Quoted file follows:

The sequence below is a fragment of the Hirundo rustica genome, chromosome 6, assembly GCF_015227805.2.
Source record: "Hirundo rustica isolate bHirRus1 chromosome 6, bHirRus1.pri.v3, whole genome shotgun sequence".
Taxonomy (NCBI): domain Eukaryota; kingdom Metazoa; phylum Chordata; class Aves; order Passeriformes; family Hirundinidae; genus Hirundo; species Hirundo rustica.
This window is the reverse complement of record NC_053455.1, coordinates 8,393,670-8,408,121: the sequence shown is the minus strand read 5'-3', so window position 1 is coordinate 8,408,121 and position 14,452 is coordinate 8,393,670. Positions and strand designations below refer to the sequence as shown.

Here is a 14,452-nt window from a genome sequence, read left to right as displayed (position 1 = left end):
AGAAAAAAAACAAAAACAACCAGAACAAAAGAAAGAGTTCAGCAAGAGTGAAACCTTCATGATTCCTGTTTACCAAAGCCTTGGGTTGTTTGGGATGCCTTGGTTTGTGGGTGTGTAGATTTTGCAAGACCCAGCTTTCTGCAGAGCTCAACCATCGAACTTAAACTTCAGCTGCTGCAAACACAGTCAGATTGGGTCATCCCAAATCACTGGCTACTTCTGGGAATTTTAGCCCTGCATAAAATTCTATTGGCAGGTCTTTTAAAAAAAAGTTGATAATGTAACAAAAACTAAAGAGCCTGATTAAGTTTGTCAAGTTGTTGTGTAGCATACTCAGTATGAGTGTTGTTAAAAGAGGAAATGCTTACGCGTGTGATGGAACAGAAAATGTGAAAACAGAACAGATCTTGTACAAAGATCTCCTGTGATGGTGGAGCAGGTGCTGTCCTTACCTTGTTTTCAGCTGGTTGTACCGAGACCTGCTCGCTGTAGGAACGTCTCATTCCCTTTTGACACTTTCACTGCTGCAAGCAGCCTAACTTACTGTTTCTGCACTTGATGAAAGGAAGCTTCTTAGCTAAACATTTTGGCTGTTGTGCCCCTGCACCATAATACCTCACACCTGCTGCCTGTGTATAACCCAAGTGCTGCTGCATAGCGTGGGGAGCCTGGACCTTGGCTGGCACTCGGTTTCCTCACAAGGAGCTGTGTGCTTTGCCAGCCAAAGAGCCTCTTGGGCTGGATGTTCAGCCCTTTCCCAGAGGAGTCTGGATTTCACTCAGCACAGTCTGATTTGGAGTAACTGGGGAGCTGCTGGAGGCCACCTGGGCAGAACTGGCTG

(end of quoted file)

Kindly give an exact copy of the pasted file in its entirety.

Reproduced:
The sequence below is a fragment of the Hirundo rustica genome, chromosome 6, assembly GCF_015227805.2.
Source record: "Hirundo rustica isolate bHirRus1 chromosome 6, bHirRus1.pri.v3, whole genome shotgun sequence".
Taxonomy (NCBI): domain Eukaryota; kingdom Metazoa; phylum Chordata; class Aves; order Passeriformes; family Hirundinidae; genus Hirundo; species Hirundo rustica.
This window is the reverse complement of record NC_053455.1, coordinates 8,393,670-8,408,121: the sequence shown is the minus strand read 5'-3', so window position 1 is coordinate 8,408,121 and position 14,452 is coordinate 8,393,670. Positions and strand designations below refer to the sequence as shown.

Here is a 14,452-nt window from a genome sequence, read left to right as displayed (position 1 = left end):
AGAAAAAAAACAAAAACAACCAGAACAAAAGAAAGAGTTCAGCAAGAGTGAAACCTTCATGATTCCTGTTTACCAAAGCCTTGGGTTGTTTGGGATGCCTTGGTTTGTGGGTGTGTAGATTTTGCAAGACCCAGCTTTCTGCAGAGCTCAACCATCGAACTTAAACTTCAGCTGCTGCAAACACAGTCAGATTGGGTCATCCCAAATCACTGGCTACTTCTGGGAATTTTAGCCCTGCATAAAATTCTATTGGCAGGTCTTTTAAAAAAAAGTTGATAATGTAACAAAAACTAAAGAGCCTGATTAAGTTTGTCAAGTTGTTGTGTAGCATACTCAGTATGAGTGTTGTTAAAAGAGGAAATGCTTACGCGTGTGATGGAACAGAAAATGTGAAAACAGAACAGATCTTGTACAAAGATCTCCTGTGATGGTGGAGCAGGTGCTGTCCTTACCTTGTTTTCAGCTGGTTGTACCGAGACCTGCTCGCTGTAGGAACGTCTCATTCCCTTTTGACACTTTCACTGCTGCAAGCAGCCTAACTTACTGTTTCTGCACTTGATGAAAGGAAGCTTCTTAGCTAAACATTTTGGCTGTTGTGCCCCTGCACCATAATACCTCACACCTGCTGCCTGTGTATAACCCAAGTGCTGCTGCATAGCGTGGGGAGCCTGGACCTTGGCTGGCACTCGGTTTCCTCACAAGGAGCTGTGTGCTTTGCCAGCCAAAGAGCCTCTTGGGCTGGATGTTCAGCCCTTTCCCAGAGGAGTCTGGATTTCACTCAGCACAGTCTGATTTGGAGTAACTGGGGAGCTGCTGGAGGCCACCTGGGCAGAACTGGCTG